Wednesday, November 16, 2005

Narcissus (nar-SISS-us)

In Greek mythology, Narcissus was a handsome and conceited young man who spurned the advances of the nymphs Echo and Aminias. Aminias, hurt in her pride, cursed the young man, wishing that he would never possess the object of his love. One day, Narcissus bowed to drink from a water fountain. Seeing his own face reflected on the water, he fell in love with it. Narcissus was so attracted to his own image that he frequently returned to the water fountain to contemplate himself. Thus he went on languishing until he died. Another version of the legend tells that, seeing himself on the water, he tried to embrace his own image and drowned in the attempt. In that place, according to the legend, sprouted a new flower that takes the name of its unhappy creator— narcissus.

It was Sigmund Freud who added the term narcissism to the vocabulary of psychology to designate love to the self-image and the stage of development when a child makes his own self the main object of his or her love. These ideas have given rise to many studies that describe and analyze the distinct profile of the narcissistic personality.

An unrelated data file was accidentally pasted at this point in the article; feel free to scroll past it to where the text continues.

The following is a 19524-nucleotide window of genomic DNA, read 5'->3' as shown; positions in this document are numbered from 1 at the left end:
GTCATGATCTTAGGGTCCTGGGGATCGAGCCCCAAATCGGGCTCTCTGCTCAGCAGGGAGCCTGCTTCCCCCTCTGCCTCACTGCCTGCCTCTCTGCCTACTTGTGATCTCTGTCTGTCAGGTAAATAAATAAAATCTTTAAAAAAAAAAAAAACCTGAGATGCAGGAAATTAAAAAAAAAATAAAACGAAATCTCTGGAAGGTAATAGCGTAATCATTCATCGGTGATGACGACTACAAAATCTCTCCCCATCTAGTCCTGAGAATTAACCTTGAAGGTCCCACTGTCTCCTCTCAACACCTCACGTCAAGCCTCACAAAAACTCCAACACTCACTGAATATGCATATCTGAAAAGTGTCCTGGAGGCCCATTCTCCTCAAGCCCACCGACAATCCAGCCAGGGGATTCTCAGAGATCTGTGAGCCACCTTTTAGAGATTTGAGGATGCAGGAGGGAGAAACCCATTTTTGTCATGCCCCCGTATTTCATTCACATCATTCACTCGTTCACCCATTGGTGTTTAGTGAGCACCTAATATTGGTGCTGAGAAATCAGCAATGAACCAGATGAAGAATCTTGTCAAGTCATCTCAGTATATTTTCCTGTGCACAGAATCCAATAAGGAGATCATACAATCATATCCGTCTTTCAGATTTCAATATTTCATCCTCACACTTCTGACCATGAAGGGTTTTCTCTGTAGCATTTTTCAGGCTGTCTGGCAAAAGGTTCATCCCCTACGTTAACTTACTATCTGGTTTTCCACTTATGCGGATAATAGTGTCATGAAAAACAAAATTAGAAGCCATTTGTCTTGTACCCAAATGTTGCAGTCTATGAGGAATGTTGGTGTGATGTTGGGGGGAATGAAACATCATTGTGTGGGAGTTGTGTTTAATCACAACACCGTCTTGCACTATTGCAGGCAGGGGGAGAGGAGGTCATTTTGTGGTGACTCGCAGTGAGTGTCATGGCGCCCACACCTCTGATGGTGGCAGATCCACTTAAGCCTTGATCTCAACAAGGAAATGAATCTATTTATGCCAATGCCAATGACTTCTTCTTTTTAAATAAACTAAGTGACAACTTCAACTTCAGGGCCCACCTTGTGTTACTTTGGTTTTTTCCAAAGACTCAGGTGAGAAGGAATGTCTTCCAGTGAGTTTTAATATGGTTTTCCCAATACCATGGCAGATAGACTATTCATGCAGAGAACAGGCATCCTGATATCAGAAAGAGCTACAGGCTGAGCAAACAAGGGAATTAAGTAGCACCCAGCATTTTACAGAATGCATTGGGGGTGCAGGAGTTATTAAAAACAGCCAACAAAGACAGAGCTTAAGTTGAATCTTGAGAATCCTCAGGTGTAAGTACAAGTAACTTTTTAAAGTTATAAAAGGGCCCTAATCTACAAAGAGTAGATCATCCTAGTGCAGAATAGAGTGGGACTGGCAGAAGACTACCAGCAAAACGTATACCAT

According to the Diagnostic and Statistical Manual of Mental Disorders (DSMIV) of the American Psychiatric Association, narcissists are arrogant and conceited individuals who have magnificent fantasies about themselves. They overestimate their success, need to be constantly admired, and always expect preferential treatment. Narcissists are convinced that they deserve more than they receive. They are worried about looking good and keeping themselves young. They are insensitive to the needs and problems of other people. With little tolerance for criticism, they often react with fury to real or imaginary slights.They tend to be male rather than female.

To sum up, narcissists focus on themselves, fascinated with their own personality and their body, "with an atrocious individualism that lacks moral and social values and is disinterested about any transcendental matter." What we have is a self sitting on its throne, unconcerned about anything else in life.

http://dialogue.adventist.org/articles/10_1_pereyra_e.htm

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I had eshewed blogs in the past because of this 'theory'. As written above, I thought of them as somewhat narcissistic, which I have been accused of being. I hope those people have changed, as I have, and see this as pure entertainment. Check your brain at the door before reading any of this.

1 Comments:

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